Additionally, it’s unclear how this involves Ravi making two changes to a public domain document before sharing it.

Concerns about the motivations behind the police action against Ravi are also reflected in the manner of his arrest. Legal activists from different parts of the country have reported glaring procedural flaws in his detention and the events that followed. Questions were also raised about the magistrate’s willingness to grant the police custody request without taking due account of the facts.

Worse yet, after Ravi’s arrest, a smear campaign was orchestrated by pro-government media organizations and social media accounts that claim to have access to his WhatsApp chats. If inside and private information to which the police had exclusive access has indeed been selectively disclosed to sympathetic press sources, Ravi’s right to a fair trial is in jeopardy.

According to one of these alleged leaks, Ravi allegedly asked Thunberg to delete the tweet in which the latter was linked to the toolkit saying it could get him in trouble with the government. Ironically, this is less an indictment of Ravi and more a system that can punish critics of government policies with impunity.

Ravi’s fears were not unfounded. Last year, the Fridays for Future website was blocked by order of the police and the organization was indicted under anti-terrorism laws for opposing a bill on impact assessment. proposed by the government. Those charges were later dropped after a public outcry.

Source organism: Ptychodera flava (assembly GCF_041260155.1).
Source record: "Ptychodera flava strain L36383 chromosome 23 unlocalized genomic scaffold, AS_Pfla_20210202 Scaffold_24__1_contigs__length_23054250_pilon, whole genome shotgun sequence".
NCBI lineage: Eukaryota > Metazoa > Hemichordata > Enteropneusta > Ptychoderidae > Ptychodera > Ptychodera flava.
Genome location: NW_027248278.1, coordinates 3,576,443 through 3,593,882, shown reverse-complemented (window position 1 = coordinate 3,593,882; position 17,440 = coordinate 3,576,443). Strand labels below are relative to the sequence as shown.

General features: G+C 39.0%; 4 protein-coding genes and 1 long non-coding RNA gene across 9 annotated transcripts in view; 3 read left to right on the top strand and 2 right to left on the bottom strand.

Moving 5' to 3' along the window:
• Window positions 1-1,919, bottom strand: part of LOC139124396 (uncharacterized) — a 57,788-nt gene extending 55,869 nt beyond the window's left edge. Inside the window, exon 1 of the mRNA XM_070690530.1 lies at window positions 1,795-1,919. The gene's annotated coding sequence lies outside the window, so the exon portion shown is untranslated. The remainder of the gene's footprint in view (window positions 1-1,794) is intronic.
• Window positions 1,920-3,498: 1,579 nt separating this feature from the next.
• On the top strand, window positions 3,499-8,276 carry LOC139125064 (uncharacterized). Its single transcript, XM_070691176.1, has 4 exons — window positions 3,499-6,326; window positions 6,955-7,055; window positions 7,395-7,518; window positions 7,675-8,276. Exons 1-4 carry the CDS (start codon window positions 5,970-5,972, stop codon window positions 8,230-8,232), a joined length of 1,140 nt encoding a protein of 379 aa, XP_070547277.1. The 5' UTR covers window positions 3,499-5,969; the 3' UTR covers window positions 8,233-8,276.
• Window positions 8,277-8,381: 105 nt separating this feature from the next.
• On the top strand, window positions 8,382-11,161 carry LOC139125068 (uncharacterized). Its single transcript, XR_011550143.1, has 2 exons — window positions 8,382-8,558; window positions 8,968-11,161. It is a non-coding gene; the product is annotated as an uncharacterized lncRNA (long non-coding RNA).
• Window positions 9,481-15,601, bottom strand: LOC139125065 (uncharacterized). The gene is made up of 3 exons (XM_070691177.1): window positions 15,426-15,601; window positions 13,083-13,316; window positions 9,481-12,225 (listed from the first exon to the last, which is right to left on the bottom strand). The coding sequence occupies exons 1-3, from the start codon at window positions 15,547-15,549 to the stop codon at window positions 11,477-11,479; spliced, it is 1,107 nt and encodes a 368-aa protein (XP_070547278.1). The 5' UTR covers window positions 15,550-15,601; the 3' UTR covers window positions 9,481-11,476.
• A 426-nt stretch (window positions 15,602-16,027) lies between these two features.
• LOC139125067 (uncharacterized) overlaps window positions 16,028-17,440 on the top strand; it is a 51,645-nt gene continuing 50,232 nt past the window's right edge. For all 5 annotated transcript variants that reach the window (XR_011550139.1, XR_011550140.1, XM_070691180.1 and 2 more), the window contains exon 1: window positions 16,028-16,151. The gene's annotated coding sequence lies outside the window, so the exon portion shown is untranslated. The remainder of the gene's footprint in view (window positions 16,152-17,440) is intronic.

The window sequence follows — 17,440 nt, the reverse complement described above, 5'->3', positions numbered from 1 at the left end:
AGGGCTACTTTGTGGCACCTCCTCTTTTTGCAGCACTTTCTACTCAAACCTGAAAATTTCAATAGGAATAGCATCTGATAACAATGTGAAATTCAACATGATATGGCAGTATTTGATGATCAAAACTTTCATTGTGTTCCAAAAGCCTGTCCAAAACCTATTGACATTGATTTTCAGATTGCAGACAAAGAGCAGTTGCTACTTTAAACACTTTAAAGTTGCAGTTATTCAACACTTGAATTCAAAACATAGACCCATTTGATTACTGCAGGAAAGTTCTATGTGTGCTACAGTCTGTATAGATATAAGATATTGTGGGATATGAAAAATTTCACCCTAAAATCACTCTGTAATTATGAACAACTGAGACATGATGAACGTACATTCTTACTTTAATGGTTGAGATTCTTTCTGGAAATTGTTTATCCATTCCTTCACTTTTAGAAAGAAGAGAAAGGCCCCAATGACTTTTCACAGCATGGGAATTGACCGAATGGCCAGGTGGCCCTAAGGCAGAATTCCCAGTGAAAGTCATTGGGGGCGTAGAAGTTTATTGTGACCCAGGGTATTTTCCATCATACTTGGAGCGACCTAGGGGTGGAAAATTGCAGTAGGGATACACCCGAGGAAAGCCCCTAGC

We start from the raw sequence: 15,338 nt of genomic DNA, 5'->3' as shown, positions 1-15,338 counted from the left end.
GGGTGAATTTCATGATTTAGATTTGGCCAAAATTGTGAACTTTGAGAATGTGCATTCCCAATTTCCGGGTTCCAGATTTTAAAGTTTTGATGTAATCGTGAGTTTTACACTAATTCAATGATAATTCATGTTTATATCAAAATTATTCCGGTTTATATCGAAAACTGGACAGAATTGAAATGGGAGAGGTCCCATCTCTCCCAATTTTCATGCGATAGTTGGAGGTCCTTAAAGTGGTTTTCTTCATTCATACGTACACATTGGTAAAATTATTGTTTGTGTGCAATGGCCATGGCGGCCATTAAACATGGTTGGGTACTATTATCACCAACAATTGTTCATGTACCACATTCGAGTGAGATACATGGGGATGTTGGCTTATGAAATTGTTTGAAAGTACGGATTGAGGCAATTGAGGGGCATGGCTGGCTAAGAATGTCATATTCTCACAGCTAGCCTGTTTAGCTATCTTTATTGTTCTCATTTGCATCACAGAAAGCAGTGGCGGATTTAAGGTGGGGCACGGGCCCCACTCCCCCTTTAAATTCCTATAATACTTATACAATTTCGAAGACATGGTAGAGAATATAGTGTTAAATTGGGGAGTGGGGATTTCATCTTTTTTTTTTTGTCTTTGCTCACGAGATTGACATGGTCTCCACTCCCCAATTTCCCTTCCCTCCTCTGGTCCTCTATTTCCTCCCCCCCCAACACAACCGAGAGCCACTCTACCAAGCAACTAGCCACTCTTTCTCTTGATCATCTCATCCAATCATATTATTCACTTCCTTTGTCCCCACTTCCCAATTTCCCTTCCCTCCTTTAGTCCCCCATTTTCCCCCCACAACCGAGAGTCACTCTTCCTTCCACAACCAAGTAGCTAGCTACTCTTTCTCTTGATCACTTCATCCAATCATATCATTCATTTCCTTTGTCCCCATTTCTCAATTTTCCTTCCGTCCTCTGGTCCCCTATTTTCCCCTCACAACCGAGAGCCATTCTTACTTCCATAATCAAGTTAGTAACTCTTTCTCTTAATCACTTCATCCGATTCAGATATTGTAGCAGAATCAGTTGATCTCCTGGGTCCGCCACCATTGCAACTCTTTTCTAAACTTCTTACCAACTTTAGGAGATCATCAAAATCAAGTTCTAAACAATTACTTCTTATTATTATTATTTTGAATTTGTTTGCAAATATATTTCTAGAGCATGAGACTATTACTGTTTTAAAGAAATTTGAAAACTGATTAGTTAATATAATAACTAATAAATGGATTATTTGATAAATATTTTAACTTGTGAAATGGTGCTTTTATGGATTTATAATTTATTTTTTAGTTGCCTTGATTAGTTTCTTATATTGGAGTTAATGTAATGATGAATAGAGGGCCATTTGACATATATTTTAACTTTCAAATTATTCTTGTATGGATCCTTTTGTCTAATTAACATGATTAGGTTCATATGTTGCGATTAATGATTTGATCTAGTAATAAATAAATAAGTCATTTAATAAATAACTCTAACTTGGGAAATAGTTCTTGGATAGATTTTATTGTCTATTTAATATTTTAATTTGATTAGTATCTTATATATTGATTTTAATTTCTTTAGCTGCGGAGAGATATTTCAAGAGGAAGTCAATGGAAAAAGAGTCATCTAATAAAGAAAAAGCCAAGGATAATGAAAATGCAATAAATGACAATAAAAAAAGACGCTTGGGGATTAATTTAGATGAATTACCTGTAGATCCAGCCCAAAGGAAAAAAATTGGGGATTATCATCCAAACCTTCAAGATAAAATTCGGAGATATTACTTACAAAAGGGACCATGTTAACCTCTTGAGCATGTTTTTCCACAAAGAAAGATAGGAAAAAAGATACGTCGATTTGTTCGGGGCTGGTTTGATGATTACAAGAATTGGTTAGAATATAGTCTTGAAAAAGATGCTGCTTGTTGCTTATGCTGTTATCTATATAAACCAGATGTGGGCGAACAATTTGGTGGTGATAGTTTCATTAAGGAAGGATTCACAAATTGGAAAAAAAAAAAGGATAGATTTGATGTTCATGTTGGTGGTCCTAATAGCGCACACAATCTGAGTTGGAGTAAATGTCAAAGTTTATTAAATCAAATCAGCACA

Several other prominent activists whose positions clash with the political narratives of the ruling party have also been arrested on trumped-up charges. Prior to Ravi’s case, another activist defending farmers, Nodeep Kaur, was detained under questionable circumstances and arrest warrants were issued for two other activists for allegedly circulating the toolkit.

All of these incidents point to a compromised criminal justice system that is poised to suppress free speech and create scarecrows at the behest of political power. Systemic problems with India’s criminal justice system have been around for decades and have been exploited by political parties across the ideological spectrum, but, perhaps for the first time since Prime Minister Indira Gandhi briefly suspended democratic rights in the 1970s, the repercussions of the weakening of democratic institutions have become alarmingly obvious.

In a country where elections are the hallmark of democracy, the most obvious response to the repression of rights is to advocate for political change. But now, more than ever, Indians must push to strengthen institutions in order to safeguard constitutional rights.

We need to make the police force more accountable and free from outside influence, minimize government influence in judicial appointments, comprehensively reform the criminal law after proper consultation, and abolish the archaic laws used to suppress dissent. Without these reforms India’s constitutional democracy will remain vulnerable to the political and ideological whims of ruling parties across generations, and Indians will be stuck in a cycle of history that holds back inclusive and comprehensive development.

The opinions expressed in this article are those of the author and do not necessarily reflect the editorial position of Al Jazeera.